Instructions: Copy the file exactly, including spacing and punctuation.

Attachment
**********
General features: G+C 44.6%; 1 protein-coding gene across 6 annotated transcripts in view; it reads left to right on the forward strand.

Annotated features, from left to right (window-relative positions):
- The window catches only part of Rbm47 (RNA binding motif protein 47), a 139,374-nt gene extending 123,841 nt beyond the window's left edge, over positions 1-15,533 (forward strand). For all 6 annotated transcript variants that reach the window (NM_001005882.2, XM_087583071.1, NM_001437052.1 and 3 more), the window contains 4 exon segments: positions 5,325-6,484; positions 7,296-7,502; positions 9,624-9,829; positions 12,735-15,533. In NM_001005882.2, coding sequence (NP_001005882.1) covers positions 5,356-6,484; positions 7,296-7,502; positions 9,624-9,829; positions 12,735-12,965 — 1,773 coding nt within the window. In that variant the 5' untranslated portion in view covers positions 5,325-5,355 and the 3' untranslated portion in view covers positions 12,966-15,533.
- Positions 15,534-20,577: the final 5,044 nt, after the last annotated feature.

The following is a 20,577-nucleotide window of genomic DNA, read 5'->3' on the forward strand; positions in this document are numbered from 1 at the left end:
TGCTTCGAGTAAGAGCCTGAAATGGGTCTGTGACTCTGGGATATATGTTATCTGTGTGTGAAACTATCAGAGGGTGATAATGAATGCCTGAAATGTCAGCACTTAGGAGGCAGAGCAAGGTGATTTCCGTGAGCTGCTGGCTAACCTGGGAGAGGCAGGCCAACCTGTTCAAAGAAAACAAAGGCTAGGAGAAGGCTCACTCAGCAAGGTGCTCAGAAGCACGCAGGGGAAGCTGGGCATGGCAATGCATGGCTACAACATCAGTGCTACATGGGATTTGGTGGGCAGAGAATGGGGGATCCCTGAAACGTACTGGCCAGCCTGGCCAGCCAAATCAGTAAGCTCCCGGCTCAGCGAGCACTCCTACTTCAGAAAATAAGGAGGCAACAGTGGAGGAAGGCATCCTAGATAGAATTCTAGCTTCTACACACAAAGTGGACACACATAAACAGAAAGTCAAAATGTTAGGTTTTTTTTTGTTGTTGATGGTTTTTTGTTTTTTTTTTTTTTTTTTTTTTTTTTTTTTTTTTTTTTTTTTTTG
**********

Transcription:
General features: G+C 44.6%; 1 protein-coding gene across 6 annotated transcripts in view; it reads left to right on the forward strand.

Annotated features, from left to right (window-relative positions):
- The window catches only part of Rbm47 (RNA binding motif protein 47), a 139,374-nt gene extending 123,841 nt beyond the window's left edge, over positions 1-15,533 (forward strand). For all 6 annotated transcript variants that reach the window (NM_001005882.2, XM_087583071.1, NM_001437052.1 and 3 more), the window contains 4 exon segments: positions 5,325-6,484; positions 7,296-7,502; positions 9,624-9,829; positions 12,735-15,533. In NM_001005882.2, coding sequence (NP_001005882.1) covers positions 5,356-6,484; positions 7,296-7,502; positions 9,624-9,829; positions 12,735-12,965 — 1,773 coding nt within the window. In that variant the 5' untranslated portion in view covers positions 5,325-5,355 and the 3' untranslated portion in view covers positions 12,966-15,533.
- Positions 15,534-20,577: the final 5,044 nt, after the last annotated feature.

The following is a 20,577-nucleotide window of genomic DNA, read 5'->3' on the forward strand; positions in this document are numbered from 1 at the left end:
TGCTTCGAGTAAGAGCCTGAAATGGGTCTGTGACTCTGGGATATATGTTATCTGTGTGTGAAACTATCAGAGGGTGATAATGAATGCCTGAAATGTCAGCACTTAGGAGGCAGAGCAAGGTGATTTCCGTGAGCTGCTGGCTAACCTGGGAGAGGCAGGCCAACCTGTTCAAAGAAAACAAAGGCTAGGAGAAGGCTCACTCAGCAAGGTGCTCAGAAGCACGCAGGGGAAGCTGGGCATGGCAATGCATGGCTACAACATCAGTGCTACATGGGATTTGGTGGGCAGAGAATGGGGGATCCCTGAAACGTACTGGCCAGCCTGGCCAGCCAAATCAGTAAGCTCCCGGCTCAGCGAGCACTCCTACTTCAGAAAATAAGGAGGCAACAGTGGAGGAAGGCATCCTAGATAGAATTCTAGCTTCTACACACAAAGTGGACACACATAAACAGAAAGTCAAAATGTTAGGTTTTTTTTTGTTGTTGATGGTTTTTTGTTTTTTTTTTTTTTTTTTTTTTTTTTTTTTTTTTTTTTTTTTTTG